Fuel Storage in Cold Weather
We are still a few weeks away from spring and warmer days, so storing fuel during cold weather remains extremely important. During this season, fleet managers not only need to conserve fuel and ensure their drivers are safe in adverse weather conditions, but also avoid problems that arise with diesel storage.
All diesel fuel contains a certain amount of wax and, while it is usually treated to avoid waxing issues, unseasonably cold weather can cause it nonetheless. Wax is an important component of diesel due to its cetane value, but it can crystalize, or solidify, when the diesel gets too cold. This may lead to a complete blockage of the fuel filter and stop the engine from working.
It is vital that you ensure your diesel engines are fitted with heaters to warm the compression chamber to help the fuel ignite. Modern diesel engines tend to have this feature, but you still need to keep a watchful eye, especially if temperatures drop to 0oC or less. At zero degrees, the wax will crystallise and cloud the fuel tank and, at around -9oC or -12oC, it will start to thicken and clog it.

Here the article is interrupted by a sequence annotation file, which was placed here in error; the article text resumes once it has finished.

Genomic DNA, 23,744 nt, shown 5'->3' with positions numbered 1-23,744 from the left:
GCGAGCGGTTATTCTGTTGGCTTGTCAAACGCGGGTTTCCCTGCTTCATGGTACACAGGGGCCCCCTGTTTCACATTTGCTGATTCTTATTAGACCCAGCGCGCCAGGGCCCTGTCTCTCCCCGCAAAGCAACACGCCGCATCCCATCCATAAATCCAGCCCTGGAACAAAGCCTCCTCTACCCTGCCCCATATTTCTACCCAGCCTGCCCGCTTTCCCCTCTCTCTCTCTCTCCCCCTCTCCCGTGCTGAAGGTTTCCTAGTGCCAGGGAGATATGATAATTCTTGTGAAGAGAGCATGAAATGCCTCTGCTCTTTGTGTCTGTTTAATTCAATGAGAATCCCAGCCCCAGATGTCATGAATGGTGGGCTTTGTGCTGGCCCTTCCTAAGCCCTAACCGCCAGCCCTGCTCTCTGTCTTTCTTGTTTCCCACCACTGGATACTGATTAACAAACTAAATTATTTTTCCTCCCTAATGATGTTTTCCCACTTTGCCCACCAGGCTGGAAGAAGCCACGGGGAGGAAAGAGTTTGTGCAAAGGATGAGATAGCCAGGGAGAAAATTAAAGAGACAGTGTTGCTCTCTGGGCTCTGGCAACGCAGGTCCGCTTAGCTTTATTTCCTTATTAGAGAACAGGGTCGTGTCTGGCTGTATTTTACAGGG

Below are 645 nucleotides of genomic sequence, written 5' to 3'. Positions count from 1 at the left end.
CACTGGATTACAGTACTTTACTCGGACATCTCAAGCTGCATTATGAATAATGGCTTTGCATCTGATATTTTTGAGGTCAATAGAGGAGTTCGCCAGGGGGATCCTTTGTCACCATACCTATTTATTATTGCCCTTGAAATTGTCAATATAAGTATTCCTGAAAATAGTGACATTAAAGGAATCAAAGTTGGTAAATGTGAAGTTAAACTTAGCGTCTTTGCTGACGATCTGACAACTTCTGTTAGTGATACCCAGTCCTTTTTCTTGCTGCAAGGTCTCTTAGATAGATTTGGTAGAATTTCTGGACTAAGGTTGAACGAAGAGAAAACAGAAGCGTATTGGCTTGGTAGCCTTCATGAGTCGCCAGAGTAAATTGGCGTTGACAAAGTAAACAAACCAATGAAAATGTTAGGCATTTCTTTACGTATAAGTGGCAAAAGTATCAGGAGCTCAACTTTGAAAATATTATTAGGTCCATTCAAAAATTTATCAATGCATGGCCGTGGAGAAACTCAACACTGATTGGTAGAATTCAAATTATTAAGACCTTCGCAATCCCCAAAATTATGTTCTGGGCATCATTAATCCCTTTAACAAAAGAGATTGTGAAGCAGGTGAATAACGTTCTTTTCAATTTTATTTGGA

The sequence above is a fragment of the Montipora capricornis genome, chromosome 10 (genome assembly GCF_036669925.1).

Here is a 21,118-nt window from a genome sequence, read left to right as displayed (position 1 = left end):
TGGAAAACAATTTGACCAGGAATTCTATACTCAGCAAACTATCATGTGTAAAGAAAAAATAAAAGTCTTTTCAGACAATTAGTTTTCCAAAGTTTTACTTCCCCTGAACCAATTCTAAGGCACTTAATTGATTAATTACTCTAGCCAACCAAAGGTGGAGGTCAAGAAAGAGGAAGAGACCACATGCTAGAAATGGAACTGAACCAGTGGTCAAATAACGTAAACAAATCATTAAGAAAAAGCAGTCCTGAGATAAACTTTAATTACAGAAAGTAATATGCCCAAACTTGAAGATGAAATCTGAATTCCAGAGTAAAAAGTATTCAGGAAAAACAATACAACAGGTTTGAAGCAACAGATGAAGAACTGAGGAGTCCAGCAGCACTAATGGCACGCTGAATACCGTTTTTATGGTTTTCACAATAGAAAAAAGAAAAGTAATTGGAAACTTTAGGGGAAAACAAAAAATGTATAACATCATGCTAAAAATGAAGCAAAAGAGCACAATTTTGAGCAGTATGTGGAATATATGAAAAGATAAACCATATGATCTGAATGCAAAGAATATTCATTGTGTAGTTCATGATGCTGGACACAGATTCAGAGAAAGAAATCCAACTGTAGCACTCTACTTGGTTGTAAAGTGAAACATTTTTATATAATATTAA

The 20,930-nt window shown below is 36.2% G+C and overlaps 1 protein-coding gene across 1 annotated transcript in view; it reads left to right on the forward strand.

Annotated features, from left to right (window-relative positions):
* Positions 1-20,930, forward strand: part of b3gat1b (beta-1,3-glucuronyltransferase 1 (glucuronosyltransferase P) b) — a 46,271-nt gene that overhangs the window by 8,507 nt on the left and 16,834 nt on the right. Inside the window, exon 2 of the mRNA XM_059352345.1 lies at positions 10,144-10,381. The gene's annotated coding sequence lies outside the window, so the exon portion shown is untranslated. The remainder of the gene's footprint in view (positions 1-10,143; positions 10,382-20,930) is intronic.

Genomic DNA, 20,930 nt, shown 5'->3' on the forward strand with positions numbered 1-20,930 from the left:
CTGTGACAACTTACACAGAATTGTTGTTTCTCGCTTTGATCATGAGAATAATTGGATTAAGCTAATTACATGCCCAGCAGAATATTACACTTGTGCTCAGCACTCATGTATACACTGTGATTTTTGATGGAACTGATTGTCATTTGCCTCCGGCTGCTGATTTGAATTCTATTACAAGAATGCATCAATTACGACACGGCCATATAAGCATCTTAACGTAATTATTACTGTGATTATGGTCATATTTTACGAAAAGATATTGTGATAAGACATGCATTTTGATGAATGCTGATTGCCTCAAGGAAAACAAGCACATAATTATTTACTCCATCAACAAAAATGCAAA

In order to reduce greenhouse gas emissions from vehicles on the road, and under the Renewable Transport Fuel Obligation (RTFO), 7% of biofuels can be added to diesel by law. However, it appears that they have contributed to vehicle breakdowns in the past.
This is because biofuels require special attention to keeping the fuel warm or re-circulating in the bulk storage tank and tend to gel in a way that is similar, though not the same, to the waxing phenomenon. After all, when the weather becomes warmer, this gel does not dissolve as it does with waxing.
Over time, fuel tanks need to undergo a full internal clean, in order to remove the build-up of substances, such as condensation and water from the tank, sediment and dirt from the walls of the tank, and even bacteria that may grow inside.
If your lorries’ fuel tanks are deep cleaned regularly, you can help to prevent issues with the diesel engine during winter – especially because foreign substances inside the tank may freeze and block it.
Storing your fuel appropriately during winter is incredibly important, and not just because it helps maintain the structural integrity of the diesel. It also prevents vehicle malfunctions and future repairs. Make sure the diesel fuel you use is treated with the adequate additives and also store your fuel in a heated facility, where you can control the temperature.
If that’s not an option, other solutions include the insulation of tanks and filters, which can help you keep your vehicles on the road!